Until recently, I had a regular love/hate relationship with meetings.
I love conversations. And meeting people. And hearing their thoughts and ideas. Above all I love interacting and collaborating with people who are very different to me. Because I always come away feeling that what happened in the room resulted in something far stronger and more exciting than I could have imagined, or achieved, just on my own.
But meetings....Urgh. Lots of meetings aren't like that.
Not all meetings can be exhilarating of course. Some have to happen whether we like it or not.
It's the ones that are all about egos, dictatorship, micro-management, bureaucracy, show-boating and those which inefficiently go on forever without real conclusion, they're the ones I object to.
Keeping those kinds of meeting to the bare minimum is one of my goals in life. As Edison said so well: 'time is really the only capital that any human being has and the thing that he can least afford to waste or lose.'
Sound familiar? Edison knew what he was talking about. There have been moments in meetings when I have literally felt my brain cells ageing and the onset of deeper wrinkles. Have you ever experienced that point in a seriously dreadful meeting when the more you start to wonder what everyone would do if you suddenly stood on your chair and screamed, the greater and stronger the urge you have to just do it? I confess to having experienced it countless times in the past.
Bad meetings speak volumes about the culture of a business and often, the lack of candour and comfort with each other of those present.
So if you're like me when it comes to how you feel about meetings, how do you strike the right balance? And what do you do about those meetings that you just don't have any control over?
The linked article, 'How to run a terrible meeting', is an amusing but instructive read.
Meanwhile, my 9 top tips to better meetings are these below. Whether you're the organiser or an attendee, everyone can practise these steps to fairly optimise the time of all those invited and equally importantly, ensure really productive outcomes.
1. Allocate the minimum time: be efficient and respectful of everyone's time. Right at the outset, consider whether a meeting is really necessary at all. And if it is, how soon can it realistically take place? Delay to productivity is an avoidable consequence of unnecessary meetings
2. Be punctual & prepared: show up on time and prepared to contribute. Don't 'wing it'. Agenda's and/or clearly stated objectives, circulated in advance and reiterated at the start of any meeting, help to create the right appreciation of why the meeting matters and who is accountable for what
3. Invite those who genuinely need to be there: minutes can always be viewed by others. Subsequent activities and conversations may well be needed, instigated or lead by those present at this meeting. Those discussions often don't need to happen instantly or in committee right now
4. Stay on point: keep discussions on track. Have a clear agenda, that's circulated in advance so attendees turn up knowing what's on the table. Digressions should be considerately acknowledged but parked, either for AOB, or for separate discussion that can then later be reported back
6. Foster collegiate, consultative and open dialogue: one person might have an ultimate casting vote, but dictatorships don't drive growth, innovation or cultural progress. Ensure that the true value of participation is realised from everyone attending. That doesn't mean that intensive debate around every possible detail of agenda items should be undertaken until hours have passed and everyone is exhausted, but if value isn't forthcoming from every invitee, think hard about whether they should be there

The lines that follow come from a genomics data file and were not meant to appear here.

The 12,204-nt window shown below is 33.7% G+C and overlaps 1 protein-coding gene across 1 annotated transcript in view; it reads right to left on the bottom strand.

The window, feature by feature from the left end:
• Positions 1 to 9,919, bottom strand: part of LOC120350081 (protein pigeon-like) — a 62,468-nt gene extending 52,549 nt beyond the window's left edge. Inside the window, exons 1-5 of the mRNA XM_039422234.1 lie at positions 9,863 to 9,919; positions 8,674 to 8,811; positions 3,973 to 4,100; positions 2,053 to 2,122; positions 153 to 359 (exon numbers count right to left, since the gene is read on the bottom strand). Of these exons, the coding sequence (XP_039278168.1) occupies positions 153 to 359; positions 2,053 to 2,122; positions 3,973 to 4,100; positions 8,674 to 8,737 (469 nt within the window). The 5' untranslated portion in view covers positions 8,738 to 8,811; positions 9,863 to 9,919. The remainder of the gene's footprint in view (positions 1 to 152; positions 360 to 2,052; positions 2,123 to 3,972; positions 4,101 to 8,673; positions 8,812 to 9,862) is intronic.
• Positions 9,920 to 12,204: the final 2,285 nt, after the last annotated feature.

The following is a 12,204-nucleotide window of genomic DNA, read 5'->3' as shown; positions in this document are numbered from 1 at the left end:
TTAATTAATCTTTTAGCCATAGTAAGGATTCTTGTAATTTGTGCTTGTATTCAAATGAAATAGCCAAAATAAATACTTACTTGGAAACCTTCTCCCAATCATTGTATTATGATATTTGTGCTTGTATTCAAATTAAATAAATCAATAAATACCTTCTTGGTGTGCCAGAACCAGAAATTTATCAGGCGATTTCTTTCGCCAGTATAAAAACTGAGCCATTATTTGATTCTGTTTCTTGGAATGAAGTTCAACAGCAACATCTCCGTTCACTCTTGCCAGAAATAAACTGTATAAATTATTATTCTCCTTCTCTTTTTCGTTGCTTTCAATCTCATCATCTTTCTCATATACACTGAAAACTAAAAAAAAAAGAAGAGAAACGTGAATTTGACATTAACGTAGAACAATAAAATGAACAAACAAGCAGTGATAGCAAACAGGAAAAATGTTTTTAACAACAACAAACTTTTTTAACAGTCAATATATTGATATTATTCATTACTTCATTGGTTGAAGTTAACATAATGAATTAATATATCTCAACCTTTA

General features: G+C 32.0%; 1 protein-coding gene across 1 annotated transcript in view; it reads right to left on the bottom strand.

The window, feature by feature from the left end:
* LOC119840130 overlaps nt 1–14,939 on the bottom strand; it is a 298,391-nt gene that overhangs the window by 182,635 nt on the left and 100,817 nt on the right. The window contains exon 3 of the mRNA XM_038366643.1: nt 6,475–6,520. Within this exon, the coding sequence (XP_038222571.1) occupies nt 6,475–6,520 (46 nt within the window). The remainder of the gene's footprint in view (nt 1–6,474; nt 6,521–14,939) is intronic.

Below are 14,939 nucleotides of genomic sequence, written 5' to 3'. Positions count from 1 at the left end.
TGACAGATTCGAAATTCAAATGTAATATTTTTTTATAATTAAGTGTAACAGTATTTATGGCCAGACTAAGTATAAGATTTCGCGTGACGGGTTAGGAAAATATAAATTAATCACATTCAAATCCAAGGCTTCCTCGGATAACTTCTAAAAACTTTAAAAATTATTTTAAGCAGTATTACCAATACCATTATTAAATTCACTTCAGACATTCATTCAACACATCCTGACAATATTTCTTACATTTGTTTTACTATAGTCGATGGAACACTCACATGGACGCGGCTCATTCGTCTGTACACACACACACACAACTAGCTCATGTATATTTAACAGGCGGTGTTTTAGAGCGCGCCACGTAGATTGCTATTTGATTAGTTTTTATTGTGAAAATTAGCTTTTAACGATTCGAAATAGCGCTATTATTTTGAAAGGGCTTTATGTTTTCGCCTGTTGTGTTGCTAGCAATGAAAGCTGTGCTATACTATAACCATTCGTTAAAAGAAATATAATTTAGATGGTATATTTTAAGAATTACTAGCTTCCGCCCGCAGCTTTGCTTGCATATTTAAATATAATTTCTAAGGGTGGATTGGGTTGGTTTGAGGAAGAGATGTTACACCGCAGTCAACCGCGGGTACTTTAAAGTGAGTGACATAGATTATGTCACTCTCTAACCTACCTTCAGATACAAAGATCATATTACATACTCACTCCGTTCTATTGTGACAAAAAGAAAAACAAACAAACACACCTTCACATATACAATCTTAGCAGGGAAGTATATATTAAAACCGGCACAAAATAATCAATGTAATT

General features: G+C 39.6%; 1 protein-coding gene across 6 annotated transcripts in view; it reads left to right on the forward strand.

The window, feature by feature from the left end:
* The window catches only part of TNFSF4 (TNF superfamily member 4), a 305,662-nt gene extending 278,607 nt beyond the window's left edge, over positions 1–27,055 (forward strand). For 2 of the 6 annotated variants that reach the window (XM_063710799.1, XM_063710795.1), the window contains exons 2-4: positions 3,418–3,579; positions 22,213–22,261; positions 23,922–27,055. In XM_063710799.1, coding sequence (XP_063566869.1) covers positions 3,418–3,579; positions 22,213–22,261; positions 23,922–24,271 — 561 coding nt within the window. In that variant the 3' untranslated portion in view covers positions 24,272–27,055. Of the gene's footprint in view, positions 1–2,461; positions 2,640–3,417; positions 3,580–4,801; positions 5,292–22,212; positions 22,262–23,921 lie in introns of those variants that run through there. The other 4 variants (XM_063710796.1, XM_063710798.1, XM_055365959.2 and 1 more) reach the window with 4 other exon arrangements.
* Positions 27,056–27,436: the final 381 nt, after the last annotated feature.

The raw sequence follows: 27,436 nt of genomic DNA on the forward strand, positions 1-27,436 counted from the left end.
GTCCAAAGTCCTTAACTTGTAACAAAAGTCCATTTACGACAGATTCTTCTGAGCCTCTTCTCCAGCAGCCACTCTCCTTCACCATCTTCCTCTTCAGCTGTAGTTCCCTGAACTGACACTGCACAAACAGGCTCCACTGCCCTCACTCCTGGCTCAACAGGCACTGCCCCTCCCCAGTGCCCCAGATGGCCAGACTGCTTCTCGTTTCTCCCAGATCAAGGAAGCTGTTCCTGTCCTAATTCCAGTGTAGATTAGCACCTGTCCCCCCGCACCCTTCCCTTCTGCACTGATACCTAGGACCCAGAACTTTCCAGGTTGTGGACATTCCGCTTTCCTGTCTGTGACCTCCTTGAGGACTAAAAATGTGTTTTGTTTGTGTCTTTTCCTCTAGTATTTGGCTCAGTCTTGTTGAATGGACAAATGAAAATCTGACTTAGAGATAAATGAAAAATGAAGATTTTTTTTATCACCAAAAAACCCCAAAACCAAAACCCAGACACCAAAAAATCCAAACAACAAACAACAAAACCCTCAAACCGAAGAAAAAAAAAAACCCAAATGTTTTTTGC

7. Include the right inputs at the right time: avoid anecdotes, assumptions and speculation. Never accept deflection tactics by attendees. Base discussions as far as possible on real data and accurate analyses from reliable sources. If the data aren't available, don't discuss the relevant item until they are; and set clear action points and deadlines around getting them so that time isn't lost. Hold relevant attendees accountable for ensuring their production
8. Ensure efficient conclusions: meetings should conclude with clear action points and/or agreement on core objectives. Those who aren't clear on them should feel sufficiently comfortable to request confirmation and they must be provided with it
9. Stop it before it trends: every now and then, in spite of best intentions and following a practice that embodies the steps above, a bad meeting will occur. Monitor what works and where this one de-railed. Properly address the causes to prevent the likelihood of a repeat.
To err is of course human and we are none of us perfect. But those who deserve to lead and command the respect of their fellow colleagues, know the true value of the time contributed by all those around the meeting room table, the importance of collaboration and consultation, and the benefits of ensuring that outcomes are optimal because the approach to designing and achieving them was well-informed and efficient.
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Meetings are the workplace punching bag. We take shots at them when we’re frustrated by the prismatic prison that is our busy calendar (I prefer to stamp meetings with fun and festive hues like “Time Suck” blue and “Where Did It All Go Wrong” red).More seriously, meetings are the small tax we pay for not being psychic.We could use fewer of them, but we’ll never be rid of them. Unless humanity decides the whole “hivemind” thing sounds pretty good after all, we’ll always need to convene in order to communicate, collaborate, brainstorm, present, debate, and collectively build on our ideas. Meetings are good for that, so it’s best we make the most of them.